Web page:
On a wind-crisped but sunny winter afternoon, I find myself standing amid a posse of skiers on Top of the World. This is the highest point of the lift-accessed portion of Sun Peaks, British Columbia's next big resort. Sun glistens off hoar-frosted, wind-hammered alpine fir, which jab upward like sticks of white-flocked rock candy floating in rippled waves of snow. Behind us, the waves roll a mile and a half away toward the summit of Mt. Tod—and the resort's 400-plus acres of cat-accessed terrain. To our left, across the small valley that cradles Sun Peaks' pastel-colored ski-in/ski-out village, lie the forested humps of Sundance and Mt. Morrisey, the resort's two newest peaks. To our right, 5,700 feet below us, lies the arid basin that holds the city of Kamloops, backed by the Coast Range rising in the distance.
Our group numbers six—three locals, three visitors. Only a scattering of other skiers and boarders are around. We turn our backs on the obvious frontside descent and skate en masse toward Tod's West Bowl. I'd noticed this corner of the mountain on the map, but despite three days of skiing I'd yet to explore it. We snake through more rock candy trees, and the bowl opens before us, rolling, spacious, caked with powder and marked—48 hours after the last flake of fresh snow—with exactly two sets of tracks.
Before Sun Peaks was a 3,678-acre secret with a reputation for uncrowded family-friendly slopes, it was 1,800-acre Tod Mountain, a place where only the hardcore endured. The ride up the main lift, Burfield, took 40 minutes. "It was a skier's mountain," says Marné Bourbonnais, 28, who's been skiing Sun Peaks with her father Roger, 55, since age 3. Upgrades were sporadic until 1992, when the resort was bought by Nippon Cable, which makes chairlift cables.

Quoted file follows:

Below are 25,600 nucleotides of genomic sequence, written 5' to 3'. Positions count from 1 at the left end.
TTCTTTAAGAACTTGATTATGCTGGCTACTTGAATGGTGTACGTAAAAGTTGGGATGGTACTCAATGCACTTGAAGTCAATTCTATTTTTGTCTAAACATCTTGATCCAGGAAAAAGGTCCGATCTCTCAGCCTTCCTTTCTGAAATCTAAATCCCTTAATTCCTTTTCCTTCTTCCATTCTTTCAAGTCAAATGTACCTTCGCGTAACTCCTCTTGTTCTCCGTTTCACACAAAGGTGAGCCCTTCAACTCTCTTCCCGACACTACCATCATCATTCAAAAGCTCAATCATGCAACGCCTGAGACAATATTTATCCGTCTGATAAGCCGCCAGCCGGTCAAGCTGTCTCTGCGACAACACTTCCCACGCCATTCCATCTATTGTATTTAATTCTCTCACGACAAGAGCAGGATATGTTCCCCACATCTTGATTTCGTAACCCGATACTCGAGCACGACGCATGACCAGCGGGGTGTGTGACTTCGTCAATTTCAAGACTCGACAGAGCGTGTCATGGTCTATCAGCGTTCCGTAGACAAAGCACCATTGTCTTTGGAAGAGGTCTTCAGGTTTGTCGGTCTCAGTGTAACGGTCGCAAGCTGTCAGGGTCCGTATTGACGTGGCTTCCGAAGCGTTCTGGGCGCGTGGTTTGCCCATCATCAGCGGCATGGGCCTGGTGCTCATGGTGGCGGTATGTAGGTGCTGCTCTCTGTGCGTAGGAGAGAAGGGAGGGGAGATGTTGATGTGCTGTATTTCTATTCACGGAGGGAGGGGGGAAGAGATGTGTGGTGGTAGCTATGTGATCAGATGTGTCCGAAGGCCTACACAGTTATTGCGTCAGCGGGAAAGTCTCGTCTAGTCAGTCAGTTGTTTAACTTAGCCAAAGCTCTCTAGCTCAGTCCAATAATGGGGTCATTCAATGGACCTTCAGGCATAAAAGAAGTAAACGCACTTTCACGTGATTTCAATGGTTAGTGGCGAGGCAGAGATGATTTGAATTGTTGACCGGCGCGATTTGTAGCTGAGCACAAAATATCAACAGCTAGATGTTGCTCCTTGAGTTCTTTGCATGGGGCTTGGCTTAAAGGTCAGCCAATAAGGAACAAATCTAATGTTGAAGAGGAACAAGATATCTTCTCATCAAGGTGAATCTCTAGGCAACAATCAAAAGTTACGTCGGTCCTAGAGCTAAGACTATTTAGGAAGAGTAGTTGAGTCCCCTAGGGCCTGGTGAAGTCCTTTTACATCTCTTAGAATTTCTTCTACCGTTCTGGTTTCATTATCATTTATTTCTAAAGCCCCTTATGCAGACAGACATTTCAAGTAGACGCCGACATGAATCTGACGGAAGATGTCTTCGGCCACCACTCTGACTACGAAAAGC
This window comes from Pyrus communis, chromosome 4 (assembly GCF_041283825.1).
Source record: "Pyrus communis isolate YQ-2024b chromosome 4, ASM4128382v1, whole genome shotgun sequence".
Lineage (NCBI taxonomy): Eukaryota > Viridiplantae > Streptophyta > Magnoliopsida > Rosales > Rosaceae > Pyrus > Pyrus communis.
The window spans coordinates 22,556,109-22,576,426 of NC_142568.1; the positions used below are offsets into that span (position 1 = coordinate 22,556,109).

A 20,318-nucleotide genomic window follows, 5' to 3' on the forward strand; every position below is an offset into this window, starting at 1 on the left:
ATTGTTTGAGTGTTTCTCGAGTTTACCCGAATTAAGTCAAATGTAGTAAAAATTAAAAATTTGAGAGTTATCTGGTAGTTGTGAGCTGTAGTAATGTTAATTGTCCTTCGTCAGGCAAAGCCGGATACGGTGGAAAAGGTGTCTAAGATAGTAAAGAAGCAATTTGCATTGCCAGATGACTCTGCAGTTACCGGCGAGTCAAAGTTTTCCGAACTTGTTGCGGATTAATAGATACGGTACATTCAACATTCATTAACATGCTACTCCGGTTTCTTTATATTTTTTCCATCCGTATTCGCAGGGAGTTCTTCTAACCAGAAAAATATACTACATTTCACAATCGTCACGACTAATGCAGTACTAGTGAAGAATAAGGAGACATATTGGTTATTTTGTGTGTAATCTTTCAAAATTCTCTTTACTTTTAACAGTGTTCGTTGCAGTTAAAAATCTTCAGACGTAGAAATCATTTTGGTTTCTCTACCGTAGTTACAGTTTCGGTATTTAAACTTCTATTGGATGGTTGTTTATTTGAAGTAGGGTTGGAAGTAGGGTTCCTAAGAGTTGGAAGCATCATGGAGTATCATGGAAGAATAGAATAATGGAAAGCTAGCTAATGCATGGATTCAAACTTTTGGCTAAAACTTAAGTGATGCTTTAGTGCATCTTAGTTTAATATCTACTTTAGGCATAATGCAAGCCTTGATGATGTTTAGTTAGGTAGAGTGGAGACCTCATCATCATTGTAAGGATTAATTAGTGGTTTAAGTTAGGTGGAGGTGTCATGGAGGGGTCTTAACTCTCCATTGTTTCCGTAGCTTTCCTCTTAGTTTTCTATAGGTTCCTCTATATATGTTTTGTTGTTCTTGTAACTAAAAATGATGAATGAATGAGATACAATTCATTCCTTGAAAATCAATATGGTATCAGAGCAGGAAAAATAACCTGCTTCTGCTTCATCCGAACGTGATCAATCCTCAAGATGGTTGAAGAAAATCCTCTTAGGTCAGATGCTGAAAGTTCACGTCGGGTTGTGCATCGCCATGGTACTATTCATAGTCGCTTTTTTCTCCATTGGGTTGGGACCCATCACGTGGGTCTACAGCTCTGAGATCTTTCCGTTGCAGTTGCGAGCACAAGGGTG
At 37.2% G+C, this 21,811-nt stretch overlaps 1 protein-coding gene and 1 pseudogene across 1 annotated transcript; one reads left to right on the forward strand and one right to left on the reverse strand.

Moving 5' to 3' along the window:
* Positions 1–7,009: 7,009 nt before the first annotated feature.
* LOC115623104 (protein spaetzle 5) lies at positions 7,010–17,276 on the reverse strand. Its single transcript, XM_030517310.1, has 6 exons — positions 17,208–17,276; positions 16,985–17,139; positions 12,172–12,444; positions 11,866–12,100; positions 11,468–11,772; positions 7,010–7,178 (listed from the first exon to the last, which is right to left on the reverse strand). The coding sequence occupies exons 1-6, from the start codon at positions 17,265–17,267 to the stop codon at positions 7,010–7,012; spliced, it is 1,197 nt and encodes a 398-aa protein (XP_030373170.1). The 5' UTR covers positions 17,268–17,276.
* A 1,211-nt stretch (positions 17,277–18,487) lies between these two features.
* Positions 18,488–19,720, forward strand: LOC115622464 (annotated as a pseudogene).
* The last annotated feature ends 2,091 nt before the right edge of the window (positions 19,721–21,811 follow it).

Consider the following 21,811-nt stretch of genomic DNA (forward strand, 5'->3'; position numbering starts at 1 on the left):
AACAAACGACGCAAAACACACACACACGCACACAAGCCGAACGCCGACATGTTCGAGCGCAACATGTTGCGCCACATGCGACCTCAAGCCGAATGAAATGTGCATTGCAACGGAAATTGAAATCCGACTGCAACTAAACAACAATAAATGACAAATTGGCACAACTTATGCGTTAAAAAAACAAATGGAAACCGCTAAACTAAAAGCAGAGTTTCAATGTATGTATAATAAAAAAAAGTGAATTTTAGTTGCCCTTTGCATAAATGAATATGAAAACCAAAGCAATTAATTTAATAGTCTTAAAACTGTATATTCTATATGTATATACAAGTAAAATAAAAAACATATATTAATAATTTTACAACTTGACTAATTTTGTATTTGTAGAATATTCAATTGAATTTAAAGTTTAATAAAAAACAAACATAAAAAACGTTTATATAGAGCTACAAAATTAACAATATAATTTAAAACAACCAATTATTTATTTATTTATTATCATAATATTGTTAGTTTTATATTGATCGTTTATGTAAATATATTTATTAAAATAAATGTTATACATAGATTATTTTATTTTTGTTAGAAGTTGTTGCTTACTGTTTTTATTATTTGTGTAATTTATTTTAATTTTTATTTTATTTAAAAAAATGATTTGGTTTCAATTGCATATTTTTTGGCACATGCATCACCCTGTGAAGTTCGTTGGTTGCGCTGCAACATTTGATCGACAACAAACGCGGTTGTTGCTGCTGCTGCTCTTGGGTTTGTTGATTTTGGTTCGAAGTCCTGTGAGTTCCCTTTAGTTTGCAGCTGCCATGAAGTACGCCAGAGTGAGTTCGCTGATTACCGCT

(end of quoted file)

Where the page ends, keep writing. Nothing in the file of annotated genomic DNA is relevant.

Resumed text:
Some $250 million dollars later, Sun Peaks features two new peaks and a serene base village of broad, stucco buildings. Where there used to be no place to stay, there are now 4,200 beds, including roomy condominiums and the luxurious Delta Hotel. Mediocre food service on the mountain itself is balanced by a stellar array of dining options in the village.
The skiing on the new terrain of Sundance and Morrisey is markedly different than on Tod. High-speed quads access long, wind-sheltered avenues. It's ideal for intermediates and a rush for experts who like to fly. But today there's plenty of untracked to explore, so Roger and his extended posse lead me to a hidden bounty of treeskiing, secreted in the balsam and spruce that line the groomers on both Tod and Sundance. The woods are kept intentionally thick at the top (to keep the hapless uninitiated from wandering in) but open into roomy, rolling powder glades. Once we wiggle our way in, Roger and his friends fan out, floating through the glades like giant winter birds winging from tree to tree. Soon they disappear down the fall line and I'm left alone in the woods, with only sunbeams glancing across the glittering snow and the sound of fresh, dry powder parting sweetly beneath my skis.